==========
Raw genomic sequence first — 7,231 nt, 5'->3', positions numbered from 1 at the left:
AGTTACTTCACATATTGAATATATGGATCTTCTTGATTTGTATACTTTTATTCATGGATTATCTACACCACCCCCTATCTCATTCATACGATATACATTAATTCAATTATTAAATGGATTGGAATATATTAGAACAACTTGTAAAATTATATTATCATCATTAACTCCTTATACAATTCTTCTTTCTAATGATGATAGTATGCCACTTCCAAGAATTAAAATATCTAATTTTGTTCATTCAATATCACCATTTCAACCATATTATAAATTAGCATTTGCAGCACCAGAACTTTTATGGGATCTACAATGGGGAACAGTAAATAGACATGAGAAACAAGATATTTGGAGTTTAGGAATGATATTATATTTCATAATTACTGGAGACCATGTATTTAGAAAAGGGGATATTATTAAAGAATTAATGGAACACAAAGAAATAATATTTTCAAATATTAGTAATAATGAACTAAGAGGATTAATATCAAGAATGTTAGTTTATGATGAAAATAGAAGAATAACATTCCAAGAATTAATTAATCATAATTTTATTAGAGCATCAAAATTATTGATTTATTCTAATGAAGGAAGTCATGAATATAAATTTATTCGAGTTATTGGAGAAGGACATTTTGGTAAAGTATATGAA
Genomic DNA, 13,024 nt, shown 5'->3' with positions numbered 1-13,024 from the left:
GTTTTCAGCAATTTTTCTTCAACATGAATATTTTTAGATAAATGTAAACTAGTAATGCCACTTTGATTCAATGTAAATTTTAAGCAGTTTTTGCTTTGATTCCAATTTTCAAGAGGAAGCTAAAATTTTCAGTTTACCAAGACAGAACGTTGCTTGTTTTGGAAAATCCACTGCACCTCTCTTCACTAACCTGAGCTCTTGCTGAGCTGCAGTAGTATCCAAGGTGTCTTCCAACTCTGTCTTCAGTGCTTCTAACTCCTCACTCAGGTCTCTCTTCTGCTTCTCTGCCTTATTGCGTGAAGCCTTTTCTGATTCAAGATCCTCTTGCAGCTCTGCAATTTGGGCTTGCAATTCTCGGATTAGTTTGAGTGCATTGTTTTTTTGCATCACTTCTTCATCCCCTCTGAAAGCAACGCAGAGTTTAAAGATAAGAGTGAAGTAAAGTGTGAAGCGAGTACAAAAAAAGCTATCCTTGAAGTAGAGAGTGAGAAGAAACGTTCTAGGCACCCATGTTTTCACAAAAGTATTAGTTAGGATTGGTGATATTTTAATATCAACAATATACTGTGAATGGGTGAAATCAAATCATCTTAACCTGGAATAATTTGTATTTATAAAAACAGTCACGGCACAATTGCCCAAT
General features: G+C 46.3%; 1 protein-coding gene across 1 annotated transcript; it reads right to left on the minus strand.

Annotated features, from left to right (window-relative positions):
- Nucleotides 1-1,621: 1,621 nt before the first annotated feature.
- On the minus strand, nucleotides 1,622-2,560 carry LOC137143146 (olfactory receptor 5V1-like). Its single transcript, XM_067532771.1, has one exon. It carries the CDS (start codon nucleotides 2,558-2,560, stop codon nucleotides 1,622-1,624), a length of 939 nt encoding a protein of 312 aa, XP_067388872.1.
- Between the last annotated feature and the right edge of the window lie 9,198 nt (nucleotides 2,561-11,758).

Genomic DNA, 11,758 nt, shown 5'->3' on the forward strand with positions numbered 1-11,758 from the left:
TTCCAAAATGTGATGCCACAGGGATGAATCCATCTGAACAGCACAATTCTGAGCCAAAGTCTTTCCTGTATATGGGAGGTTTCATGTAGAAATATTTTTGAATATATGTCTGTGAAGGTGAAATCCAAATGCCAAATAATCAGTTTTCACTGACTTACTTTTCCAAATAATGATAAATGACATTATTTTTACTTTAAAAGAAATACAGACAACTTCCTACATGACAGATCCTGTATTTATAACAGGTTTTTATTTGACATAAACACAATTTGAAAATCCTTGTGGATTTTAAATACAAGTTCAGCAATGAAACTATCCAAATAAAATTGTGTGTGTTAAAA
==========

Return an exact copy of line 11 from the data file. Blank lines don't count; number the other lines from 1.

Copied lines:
TTCCAAAATGTGATGCCACAGGGATGAATCCATCTGAACAGCACAATTCTGAGCCAAAGTCTTTCCTGTATATGGGAGGTTTCATGTAGAAATATTTTTGAATATATGTCTGTGAAGGTGAAATCCAAATGCCAAATAATCAGTTTTCACTGACTTACTTTTCCAAATAATGATAAATGACATTATTTTTACTTTAAAAGAAATACAGACAACTTCCTACATGACAGATCCTGTATTTATAACAGGTTTTTATTTGACATAAACACAATTTGAAAATCCTTGTGGATTTTAAATACAAGTTCAGCAATGAAACTATCCAAATAAAATTGTGTGTGTTAAAA